What to say, how much to say and when to say it are just a few of the hesitations. Many parents believe their kids don’t want to discuss the subject with them or that they’ll just learn it from school, from friends, or the internet. The truth is though that kids do want to talk to parents and other trusted adults in their lives about sex and relationships and we might have been getting what conversations they want to have all wrong.
According to a report from Harvard’s “Making Caring Common” project, 70% of kids surveyed wished they had gotten more information from their parents about managing the emotions of a relationship.
They want guidance on:
There's no sugarcoating it: It's likely your kid will come across porn online, even through completely innocent searches. In all honesty, haven't you come across adult content when searching for something unrelated? I once looked up Girl Scout cookies under Google images and stumbled across some different "cookies" I wasn't looking for if you know what I mean? Parents may find themselves confronting this issue much sooner than imagined, with kids who may not even understand exactly what sex is yet.
It's a good idea to implement some of the following prevention tactics to reduce the chances they'll be exposed to inappropriate images or video.
I have an amazing framework to share with you. It's how to answer any difficult question. Any question! These are some steps that I recommend that parents consider when they get stumped by a question. Even when your child asks something that just floors you. In these moments you might feel very surprised, shocked, concerned, or scared. There's a lot of different feelings that can come up for us when our children are asking questions. It can even inhibit us from having certain conversations because we're fearful of some of the difficult or tough questions children may ask.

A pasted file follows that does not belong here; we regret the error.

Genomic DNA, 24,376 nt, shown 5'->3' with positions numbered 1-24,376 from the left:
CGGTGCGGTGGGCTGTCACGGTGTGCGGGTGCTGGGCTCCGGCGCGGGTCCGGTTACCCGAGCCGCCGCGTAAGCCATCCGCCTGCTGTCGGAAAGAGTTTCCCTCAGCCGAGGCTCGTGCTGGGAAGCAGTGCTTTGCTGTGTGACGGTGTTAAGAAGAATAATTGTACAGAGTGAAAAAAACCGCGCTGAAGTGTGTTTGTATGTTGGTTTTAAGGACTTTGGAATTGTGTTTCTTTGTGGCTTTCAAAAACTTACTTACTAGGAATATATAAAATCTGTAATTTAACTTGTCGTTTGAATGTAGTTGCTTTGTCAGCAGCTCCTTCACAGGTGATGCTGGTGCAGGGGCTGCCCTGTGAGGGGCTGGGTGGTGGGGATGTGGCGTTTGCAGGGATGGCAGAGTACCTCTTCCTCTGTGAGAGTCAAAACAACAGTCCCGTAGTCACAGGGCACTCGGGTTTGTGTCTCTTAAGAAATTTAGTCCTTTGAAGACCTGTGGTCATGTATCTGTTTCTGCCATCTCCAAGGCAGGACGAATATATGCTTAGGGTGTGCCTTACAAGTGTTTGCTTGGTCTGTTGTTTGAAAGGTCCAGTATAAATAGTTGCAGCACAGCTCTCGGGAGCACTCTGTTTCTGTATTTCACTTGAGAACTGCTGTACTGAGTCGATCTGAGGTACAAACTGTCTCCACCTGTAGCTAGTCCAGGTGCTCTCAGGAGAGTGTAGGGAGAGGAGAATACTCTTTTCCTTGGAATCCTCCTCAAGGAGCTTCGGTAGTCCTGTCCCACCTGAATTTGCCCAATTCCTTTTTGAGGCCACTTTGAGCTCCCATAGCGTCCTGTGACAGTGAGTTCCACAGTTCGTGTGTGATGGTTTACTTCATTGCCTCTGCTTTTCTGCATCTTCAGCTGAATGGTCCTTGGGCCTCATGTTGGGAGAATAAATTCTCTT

I’ve created a simple framework that parents can use when they find themselves answering a difficult question. Whether it’s a question about sexuality, violence, a belief, or a question about something that you've experienced. Anything that may freak you out.
I'm going to walk you step by step through a simple strategy. Are you ready to feel more empowered and certain talking to your...
"Mommy, what's sexual harassment?" Have you gotten this question yet? With all the accusations in the daily news reports it wouldn't be surprising.
With very young kids there is no reason to talk about it unless they bring it up. But be prepared in case they do. Here are some tips to help you broach the subject.
Ask questions. "Where did you hear that?," "What do you think it is?," or "How did it make you feel to hear that?"
Watch your tone and be reassuring. Kids can sense if you are upset or angry. Be sure to let your children know you aren't mad at them. Try saying something like: "I love when you come to me with your questions and it's OK to ask or tell me anything even if you think it's something bad."
Keep it simple. There is no need to over-explain to young children. You want to satisfy their curiosity though and use terms they can understand. Try saying something like, "Harassment is a fancy word for bullying. Sexual harassment is when someone...
First thing Monday morning my husband told me the news about the Las Vegas shooting. It was a news alert on his phone and he gasped as he shared the awful news with me. We both poured over the little bit of information that was available about what had happened. Just the weekend before we were both in Las Vegas which made everything hit home just a little bit more. I immediately jumped on Facebook to check on two friends of mine that I knew were at the concert to see if they were safe. Thank goodness they were not harmed physically but were definitely traumatized by the whole situation.
Over the next few days, I kept hearing stories of friends of ours that had loved ones there. One friend had a loved one that was shot in the leg and was one of the 500 injured. Two Manhattan Beach residents including a middle school teacher (Sandra Casey) and police department employee (Rachael Parker) were killed. I know many of you had friends and family there as well,...
We get many requests to address parental control apps in our social media classes. In fact, recently a friend of mine had asked me how to handle an incident she had with her 15 year old son. While confiscating his phone after getting in trouble, she saw that he had messaged every girl in his contact list on Snap Chat to "exchange nudes".